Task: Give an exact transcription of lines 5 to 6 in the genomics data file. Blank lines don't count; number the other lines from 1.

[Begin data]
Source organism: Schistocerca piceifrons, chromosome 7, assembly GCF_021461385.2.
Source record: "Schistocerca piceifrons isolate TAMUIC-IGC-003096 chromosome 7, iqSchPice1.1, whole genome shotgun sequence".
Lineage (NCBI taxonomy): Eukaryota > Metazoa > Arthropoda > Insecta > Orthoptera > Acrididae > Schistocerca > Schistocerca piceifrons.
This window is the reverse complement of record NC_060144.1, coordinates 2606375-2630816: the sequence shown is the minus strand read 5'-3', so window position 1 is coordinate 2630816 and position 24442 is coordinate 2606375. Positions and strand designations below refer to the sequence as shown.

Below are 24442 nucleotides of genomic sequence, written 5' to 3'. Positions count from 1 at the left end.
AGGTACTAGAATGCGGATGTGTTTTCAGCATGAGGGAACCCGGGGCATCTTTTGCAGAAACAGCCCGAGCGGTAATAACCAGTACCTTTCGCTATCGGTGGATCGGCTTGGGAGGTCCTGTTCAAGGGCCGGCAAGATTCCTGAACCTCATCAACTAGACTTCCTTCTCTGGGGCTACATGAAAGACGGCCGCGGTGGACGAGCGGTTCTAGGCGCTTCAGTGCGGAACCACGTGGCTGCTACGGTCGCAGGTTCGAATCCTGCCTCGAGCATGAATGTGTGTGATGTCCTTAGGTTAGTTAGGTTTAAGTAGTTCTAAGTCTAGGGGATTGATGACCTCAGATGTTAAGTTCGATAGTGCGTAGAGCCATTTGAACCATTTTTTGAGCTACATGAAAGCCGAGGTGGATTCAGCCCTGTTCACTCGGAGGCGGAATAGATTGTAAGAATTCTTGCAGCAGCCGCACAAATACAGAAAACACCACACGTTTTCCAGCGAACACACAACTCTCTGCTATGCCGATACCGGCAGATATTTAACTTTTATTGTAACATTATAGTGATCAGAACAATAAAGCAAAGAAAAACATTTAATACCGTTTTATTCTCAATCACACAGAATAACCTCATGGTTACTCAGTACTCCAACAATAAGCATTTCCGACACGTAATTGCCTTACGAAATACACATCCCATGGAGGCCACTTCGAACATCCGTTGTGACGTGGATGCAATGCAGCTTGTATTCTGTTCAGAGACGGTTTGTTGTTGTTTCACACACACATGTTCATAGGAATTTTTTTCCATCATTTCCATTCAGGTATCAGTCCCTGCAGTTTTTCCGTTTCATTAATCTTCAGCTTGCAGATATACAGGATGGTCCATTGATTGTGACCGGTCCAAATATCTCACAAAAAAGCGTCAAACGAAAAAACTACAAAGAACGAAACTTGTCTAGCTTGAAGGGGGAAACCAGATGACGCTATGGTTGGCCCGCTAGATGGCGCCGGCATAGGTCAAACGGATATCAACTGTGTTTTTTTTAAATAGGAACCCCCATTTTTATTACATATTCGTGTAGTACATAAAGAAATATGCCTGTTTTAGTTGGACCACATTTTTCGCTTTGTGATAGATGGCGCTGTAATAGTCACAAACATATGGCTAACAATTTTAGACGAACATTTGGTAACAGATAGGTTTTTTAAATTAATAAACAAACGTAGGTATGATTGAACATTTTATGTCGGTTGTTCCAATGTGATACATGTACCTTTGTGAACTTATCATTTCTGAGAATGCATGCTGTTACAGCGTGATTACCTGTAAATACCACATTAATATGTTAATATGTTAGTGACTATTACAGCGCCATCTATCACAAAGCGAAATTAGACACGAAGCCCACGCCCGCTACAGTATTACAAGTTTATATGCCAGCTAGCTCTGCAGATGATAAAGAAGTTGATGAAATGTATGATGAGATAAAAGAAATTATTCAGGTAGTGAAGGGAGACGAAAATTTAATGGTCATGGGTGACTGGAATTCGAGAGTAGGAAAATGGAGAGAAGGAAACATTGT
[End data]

Below are 24442 nucleotides of genomic sequence, written 5' to 3'. Positions count from 1 at the left end.
AGGTACTAGAATGCGGATGTGTTTTCAGCATGAGGGAACCCGGGGCATCTTTTGCAGAAACAGCCCGAGCGGTAATAACCAGTACCTTTCGCTATCGGTGGATCGGCTTGGGAGGTCCTGTTCAAGGGCCGGCAAGATTCCTGAACCTCATCAACTAGACTTCCTTCTCTGGGGCTACATGAAAGACGGCCGCGGTGGACGAGCGGTTCTAGGCGCTTCAGTGCGGAACCACGTGGCTGCTACGGTCGCAGGTTCGAATCCTGCCTCGAGCATGAATGTGTGTGATGTCCTTAGGTTAGTTAGGTTTAAGTAGTTCTAAGTCTAGGGGATTGATGACCTCAGATGTTAAGTTCGATAGTGCGTAGAGCCATTTGAACCATTTTTTGAGCTACATGAAAGCCGAGGTGGATTCAGCCCTGTTCACTCGGAGGCGGAATAGATTGTAAGAATTCTTGCAGCAGCCGCACAAATACAGAAAACACCACACGTTTTCCAGCGAACACACAACTCTCTGCTATGCCGATACCGGCAGATATTTAACTTTTATTGTAACATTATAGTGATCAGAACAATAAAGCAAAGAAAAACATTTAATACCGTTTTATTCTCAATCACACAGAATAACCTCATGGTTACTCAGTACTCCAACAATAAGCATTTCCGACACGTAATTGCCTTACGAAATACACATCCCATGGAGGCCACTTCGAACATCCGTTGTGACGTGGATGCAATGCAGCTTGTATTCTGTTCAGAGACGGTTTGTTGTTGTTTCACACACACATGTTCATAGGAATTTTTTTCCATCATTTCCATTCAGGTATCAGTCCCTGCAGTTTTTCCGTTTCATTAATCTTCAGCTTGCAGATATACAGGATGGTCCATTGATTGTGACCGGTCCAAATATCTCACAAAAAAGCGTCAAACGAAAAAACTACAAAGAACGAAACTTGTCTAGCTTGAAGGGGGAAACCAGATGACGCTATGGTTGGCCCGCTAGATGGCGCCGGCATAGGTCAAACGGATATCAACTGTGTTTTTTTTAAATAGGAACCCCCATTTTTATTACATATTCGTGTAGTACATAAAGAAATATGCCTGTTTTAGTTGGACCACATTTTTCGCTTTGTGATAGATGGCGCTGTAATAGTCACAAACATATGGCTAACAATTTTAGACGAACATTTGGTAACAGATAGGTTTTTTAAATTAATAAACAAACGTAGGTATGATTGAACATTTTATGTCGGTTGTTCCAATGTGATACATGTACCTTTGTGAACTTATCATTTCTGAGAATGCATGCTGTTACAGCGTGATTACCTGTAAATACCACATTAATATGTTAATATGTTAGTGACTATTACAGCGCCATCTATCACAAAGCGAAATTAGACACGAAGCCCACGCCCGCTACAGTATTACAAGTTTATATGCCAGCTAGCTCTGCAGATGATAAAGAAGTTGATGAAATGTATGATGAGATAAAAGAAATTATTCAGGTAGTGAAGGGAGACGAAAATTTAATGGTCATGGGTGACTGGAATTCGAGAGTAGGAAAATGGAGAGAAGGAAACATTGT